March 16, 2016

Rubio's Departure Leaves Kasich as the Establishment Candidate

Governor John Kasich (cropped2)Well, I certainly was wrong about Marco Rubio! As the Republican establishment began to consolidate behind him as the anti-Trump candidate, I thought this would be enough to propel him forward to the nomination despite his lack of experience and one of the worst debate performances I had seen. After last night's embarrassment in his home state of Florida, Rubio has dropped out of the race. This leaves Gov. John Kasich and a contested convention as the establishment's only hope for stopping a Trump nomination. And as far as hopes go, this one appears to be a real long-shot.

What about Ted Cruz? Fortunately for all of us, it does not appear that the Republican establishment wants Cruz in the White House any more than they want Trump there. I suppose this could still change. Perhaps some will re-evaluate Cruz after Rubio's departure and decide that he's preferable to Trump after all.

Currently, it looks like Cruz has an uphill battle to present himself as a viable alternative to Trump. He has under performed with voters in many of the evangelical states where he was expected to do well, and the degree of support he has received from the establishment has been minimal so far. Based on the number of delegates he has won so far, he poses a more serious threat to Trump than Kasich does; however, it is unclear how he expands his appeal to challenge Trump.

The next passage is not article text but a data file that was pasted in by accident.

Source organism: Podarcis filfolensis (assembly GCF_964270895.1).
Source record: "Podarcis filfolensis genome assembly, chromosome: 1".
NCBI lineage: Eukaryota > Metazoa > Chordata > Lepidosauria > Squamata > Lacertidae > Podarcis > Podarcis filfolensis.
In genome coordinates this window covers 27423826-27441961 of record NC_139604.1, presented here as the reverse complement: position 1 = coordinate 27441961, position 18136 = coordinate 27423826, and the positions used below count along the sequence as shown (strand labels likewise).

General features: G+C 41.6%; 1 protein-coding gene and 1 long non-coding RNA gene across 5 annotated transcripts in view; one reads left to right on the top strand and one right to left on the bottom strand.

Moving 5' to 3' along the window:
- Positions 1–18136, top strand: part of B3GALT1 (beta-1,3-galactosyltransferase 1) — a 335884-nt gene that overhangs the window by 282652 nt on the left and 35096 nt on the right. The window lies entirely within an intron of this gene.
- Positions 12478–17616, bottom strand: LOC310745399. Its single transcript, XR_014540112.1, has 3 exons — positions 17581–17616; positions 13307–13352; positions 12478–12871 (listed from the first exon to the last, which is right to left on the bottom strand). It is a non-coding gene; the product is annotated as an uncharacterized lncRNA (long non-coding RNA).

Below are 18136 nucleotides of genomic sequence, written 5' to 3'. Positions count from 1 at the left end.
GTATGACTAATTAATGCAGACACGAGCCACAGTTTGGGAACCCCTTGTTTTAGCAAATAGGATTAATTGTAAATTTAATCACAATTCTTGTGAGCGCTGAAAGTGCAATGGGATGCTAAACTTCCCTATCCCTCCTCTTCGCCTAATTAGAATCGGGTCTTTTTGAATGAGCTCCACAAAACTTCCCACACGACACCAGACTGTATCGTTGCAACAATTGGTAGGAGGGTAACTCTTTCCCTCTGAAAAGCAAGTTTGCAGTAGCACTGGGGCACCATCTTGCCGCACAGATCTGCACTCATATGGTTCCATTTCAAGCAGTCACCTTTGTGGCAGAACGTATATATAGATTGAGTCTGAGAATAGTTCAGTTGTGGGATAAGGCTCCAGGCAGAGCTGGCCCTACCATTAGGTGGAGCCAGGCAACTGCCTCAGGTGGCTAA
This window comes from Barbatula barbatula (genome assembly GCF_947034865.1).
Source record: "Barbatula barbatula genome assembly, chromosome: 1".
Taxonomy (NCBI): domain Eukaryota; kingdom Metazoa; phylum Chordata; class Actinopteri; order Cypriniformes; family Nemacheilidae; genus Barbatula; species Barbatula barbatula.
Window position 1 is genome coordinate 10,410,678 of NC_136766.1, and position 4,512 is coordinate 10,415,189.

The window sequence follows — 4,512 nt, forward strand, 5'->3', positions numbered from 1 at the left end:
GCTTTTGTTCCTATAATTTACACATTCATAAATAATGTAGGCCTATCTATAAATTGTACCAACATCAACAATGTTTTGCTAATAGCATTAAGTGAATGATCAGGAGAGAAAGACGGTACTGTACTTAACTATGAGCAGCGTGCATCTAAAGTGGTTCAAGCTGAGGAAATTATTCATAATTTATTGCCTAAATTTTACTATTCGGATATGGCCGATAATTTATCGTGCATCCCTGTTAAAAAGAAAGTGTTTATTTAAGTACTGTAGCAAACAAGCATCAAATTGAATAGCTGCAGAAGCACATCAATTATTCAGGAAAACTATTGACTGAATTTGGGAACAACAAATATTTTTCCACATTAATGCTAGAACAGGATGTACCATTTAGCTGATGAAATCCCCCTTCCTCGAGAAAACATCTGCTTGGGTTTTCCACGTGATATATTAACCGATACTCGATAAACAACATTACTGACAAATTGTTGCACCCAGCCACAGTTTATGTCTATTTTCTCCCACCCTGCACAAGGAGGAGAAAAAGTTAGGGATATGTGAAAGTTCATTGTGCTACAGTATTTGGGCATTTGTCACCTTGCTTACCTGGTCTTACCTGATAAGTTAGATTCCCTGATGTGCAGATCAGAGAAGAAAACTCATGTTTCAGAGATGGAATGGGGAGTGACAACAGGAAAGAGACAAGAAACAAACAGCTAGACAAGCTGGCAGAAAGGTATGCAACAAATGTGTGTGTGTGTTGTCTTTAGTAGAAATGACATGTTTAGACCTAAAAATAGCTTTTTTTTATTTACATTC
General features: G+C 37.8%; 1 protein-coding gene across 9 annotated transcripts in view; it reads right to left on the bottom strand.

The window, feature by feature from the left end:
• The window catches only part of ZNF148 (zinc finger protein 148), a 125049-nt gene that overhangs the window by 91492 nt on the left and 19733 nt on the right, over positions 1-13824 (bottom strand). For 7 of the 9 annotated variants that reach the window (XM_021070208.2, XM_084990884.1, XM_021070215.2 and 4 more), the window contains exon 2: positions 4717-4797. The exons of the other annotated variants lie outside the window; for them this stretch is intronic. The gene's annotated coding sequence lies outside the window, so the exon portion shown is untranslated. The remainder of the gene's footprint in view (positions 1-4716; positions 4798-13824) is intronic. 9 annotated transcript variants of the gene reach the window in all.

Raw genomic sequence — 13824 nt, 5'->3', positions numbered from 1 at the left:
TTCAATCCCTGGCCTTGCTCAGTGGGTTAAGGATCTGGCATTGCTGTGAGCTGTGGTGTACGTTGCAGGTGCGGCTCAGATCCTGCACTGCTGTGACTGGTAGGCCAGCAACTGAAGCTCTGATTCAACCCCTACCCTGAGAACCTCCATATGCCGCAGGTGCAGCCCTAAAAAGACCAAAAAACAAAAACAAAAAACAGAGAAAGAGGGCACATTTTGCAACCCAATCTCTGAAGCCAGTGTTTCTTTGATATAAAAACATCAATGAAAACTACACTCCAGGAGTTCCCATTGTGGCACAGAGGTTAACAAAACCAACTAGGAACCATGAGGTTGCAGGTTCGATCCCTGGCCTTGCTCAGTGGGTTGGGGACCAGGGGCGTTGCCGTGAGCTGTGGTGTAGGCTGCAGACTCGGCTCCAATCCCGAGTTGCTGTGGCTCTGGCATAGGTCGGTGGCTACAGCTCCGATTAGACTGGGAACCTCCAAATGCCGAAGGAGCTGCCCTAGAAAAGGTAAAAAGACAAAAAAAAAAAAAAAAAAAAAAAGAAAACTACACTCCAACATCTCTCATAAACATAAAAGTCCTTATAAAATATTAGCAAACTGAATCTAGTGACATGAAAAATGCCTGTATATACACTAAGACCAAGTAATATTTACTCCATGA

Where does all of this leave us? It looks like we could very well end up with Trump as the Republican nominee. As much as many liberals dislike Trump, I would far prefer to see him receive the nomination than Cruz.

Can Trump be stopped? If all the hand-wringing we have been seeing from the pundit class is any indication of how establishment Republicans are feeling, they are genuinely worried about what Trump means not just for 2016 but for the future of their party. It is not clear what the party can do to deprive Trump of the nomination without alienating many voters. The notion that we are all pro-democracy until the voters decide to support someone we don't like is toxic to the very idea of democracy and seems like a risky path to travel.

I wonder if some in the GOP are wishing they had implemented a system of superdelegates like the Democrats did to make it easier for them to circumvent the will of the voters. Maybe we will see them do so going forward. I hope not. It seems like there are plenty of other reforms the party could make that would both strengthen them and make this sort of thing less likely to happen in the future.